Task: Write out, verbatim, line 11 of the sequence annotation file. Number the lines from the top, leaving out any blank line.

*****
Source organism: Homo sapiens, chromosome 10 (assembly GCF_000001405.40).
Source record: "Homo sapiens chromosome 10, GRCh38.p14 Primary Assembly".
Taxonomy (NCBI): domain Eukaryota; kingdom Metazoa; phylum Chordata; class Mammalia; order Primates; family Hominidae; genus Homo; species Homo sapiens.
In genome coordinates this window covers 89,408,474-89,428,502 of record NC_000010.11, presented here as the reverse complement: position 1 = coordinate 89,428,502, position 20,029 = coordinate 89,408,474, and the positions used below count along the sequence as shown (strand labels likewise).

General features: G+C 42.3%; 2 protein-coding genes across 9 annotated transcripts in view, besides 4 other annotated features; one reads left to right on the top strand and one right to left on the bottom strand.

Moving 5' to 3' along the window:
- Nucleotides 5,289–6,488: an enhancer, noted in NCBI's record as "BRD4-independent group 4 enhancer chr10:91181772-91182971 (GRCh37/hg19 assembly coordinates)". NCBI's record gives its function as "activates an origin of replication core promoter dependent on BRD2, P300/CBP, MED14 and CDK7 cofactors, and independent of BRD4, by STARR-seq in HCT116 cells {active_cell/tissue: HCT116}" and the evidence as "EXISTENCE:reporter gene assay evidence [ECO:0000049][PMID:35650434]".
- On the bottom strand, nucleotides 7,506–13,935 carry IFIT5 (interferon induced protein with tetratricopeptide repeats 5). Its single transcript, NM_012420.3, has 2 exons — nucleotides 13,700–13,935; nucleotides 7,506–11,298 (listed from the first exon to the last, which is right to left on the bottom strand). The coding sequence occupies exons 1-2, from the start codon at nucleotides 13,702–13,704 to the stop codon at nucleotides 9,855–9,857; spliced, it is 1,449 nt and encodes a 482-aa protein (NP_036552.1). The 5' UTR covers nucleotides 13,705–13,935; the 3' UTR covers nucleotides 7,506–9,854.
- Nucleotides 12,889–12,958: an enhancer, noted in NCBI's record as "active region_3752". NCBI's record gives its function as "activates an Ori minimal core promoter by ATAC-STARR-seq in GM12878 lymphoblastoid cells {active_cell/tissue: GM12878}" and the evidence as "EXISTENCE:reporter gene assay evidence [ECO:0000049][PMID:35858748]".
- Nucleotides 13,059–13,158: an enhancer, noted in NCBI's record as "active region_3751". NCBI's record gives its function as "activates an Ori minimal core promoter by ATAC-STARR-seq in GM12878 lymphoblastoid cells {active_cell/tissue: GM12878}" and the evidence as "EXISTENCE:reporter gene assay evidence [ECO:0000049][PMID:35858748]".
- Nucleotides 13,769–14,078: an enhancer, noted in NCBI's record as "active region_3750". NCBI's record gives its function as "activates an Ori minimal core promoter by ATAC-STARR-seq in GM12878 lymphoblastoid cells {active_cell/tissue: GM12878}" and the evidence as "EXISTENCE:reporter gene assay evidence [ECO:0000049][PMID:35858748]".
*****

- Nucleotides 13,769–14,078: an enhancer, noted in NCBI's record as "active region_3750". NCBI's record gives its function as "activates an Ori minimal core promoter by ATAC-STARR-seq in GM12878 lymphoblastoid cells {active_cell/tissue: GM12878}" and the evidence as "EXISTENCE:reporter gene assay evidence [ECO:0000049][PMID:35858748]".